Last updated: August 22. 2013 9:50PM - 517 Views

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ADA—With rumors spreading around campus involving tuition and The Inn at Ohio Northern University, school officials have been meeting with students to clear up the “misinformation.”

“We are working very diligently to get the accurate information out there,” said Amy Prigge, executive director of communications and marketing.

There has been talk around campus about the school taking tuition from pharmacy students to fund the Inn. The Lima News received an anonymous email that two professors were resigning because of it. The newspaper has not heard from any professors.

Prigge said students have been talking about it, which is why President Daniel DiBiasio has been meeting with students and student groups about how the university’s finances work.

ONU relies on various sources to operate and fund every aspect of the school, including the Inn. Those include tuition, endowment revenue, gifts, grants and other investment income.

“Tuition levels are established without reference to the Inn operation,” Prigge said. “We rely on tuition dollars and all those other things to run everything we do at the university. To think tuition dollars are only used for the Inn is an inaccurate account of what really happens.”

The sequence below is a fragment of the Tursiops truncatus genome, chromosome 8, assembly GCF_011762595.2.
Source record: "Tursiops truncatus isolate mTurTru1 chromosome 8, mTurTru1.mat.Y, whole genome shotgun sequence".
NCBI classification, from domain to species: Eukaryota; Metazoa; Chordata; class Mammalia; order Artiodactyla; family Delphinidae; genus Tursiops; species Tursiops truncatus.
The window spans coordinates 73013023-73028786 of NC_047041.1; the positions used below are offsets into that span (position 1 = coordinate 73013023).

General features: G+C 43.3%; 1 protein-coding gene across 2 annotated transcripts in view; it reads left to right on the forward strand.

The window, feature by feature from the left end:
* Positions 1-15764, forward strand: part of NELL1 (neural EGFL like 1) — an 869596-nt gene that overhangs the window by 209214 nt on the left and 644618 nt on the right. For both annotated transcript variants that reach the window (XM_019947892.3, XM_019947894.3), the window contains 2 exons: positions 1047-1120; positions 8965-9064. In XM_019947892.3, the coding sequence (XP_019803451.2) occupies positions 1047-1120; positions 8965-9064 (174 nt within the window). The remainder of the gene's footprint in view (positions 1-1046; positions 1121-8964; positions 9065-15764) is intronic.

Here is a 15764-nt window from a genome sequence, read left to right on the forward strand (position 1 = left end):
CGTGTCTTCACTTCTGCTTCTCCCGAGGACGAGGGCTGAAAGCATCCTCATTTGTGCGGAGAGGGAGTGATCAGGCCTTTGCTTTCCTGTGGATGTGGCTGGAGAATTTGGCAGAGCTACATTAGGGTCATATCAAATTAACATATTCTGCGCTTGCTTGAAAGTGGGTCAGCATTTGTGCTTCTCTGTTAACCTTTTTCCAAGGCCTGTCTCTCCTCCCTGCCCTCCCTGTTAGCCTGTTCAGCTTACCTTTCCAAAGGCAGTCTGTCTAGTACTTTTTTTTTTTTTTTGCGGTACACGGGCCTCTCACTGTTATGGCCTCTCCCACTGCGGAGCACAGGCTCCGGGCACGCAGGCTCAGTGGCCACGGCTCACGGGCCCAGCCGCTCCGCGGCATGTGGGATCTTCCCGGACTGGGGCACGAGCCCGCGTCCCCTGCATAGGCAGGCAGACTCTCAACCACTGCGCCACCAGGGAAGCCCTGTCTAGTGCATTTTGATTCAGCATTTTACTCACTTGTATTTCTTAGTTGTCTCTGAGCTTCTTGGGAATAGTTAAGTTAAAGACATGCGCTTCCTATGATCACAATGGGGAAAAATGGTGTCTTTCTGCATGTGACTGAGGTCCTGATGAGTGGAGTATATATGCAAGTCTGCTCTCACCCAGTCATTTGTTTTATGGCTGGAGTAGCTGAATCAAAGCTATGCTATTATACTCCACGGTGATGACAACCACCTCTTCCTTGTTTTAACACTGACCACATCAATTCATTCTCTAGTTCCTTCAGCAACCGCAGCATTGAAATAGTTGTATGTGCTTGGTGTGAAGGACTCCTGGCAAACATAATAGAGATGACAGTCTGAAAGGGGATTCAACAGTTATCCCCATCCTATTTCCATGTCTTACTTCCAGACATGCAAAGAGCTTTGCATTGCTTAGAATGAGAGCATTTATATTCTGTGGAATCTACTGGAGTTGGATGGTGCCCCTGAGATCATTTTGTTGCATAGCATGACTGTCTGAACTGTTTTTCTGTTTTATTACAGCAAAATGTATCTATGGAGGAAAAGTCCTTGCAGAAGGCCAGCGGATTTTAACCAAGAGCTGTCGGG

The Inn opened on campus in 2008. Prigge said it is funded through revenue generated from guest accommodations and dining and some supplemental resources coming from the university’s general account. How much comes from the general account was not available Thursday. The Inn, Prigge said, was never built with the intent to make a profit.

“From our perspective, it serves a unique and important function at the institution,” she said. “It was not to make money. It was to serve a function we did not have.”

Two pharmacy professors have taken jobs elsewhere and will be leaving ONU. Prigge would not release their names. The rumors referenced $2,000 the professors wanted paid back to students. Prigge said officials have not been able to figure out where that number comes from.

The school’s pharmacy program is its largest besides arts and sciences. It graduates between 150 and 160 students a year. The program’s operating budget has remained consistent, Prigge said, despite the school cutting its overall budget by 11 percent in 2009-10.

All ONU students saw a 3.8 percent tuition increase this school year and will see another 2.9 percent next year.

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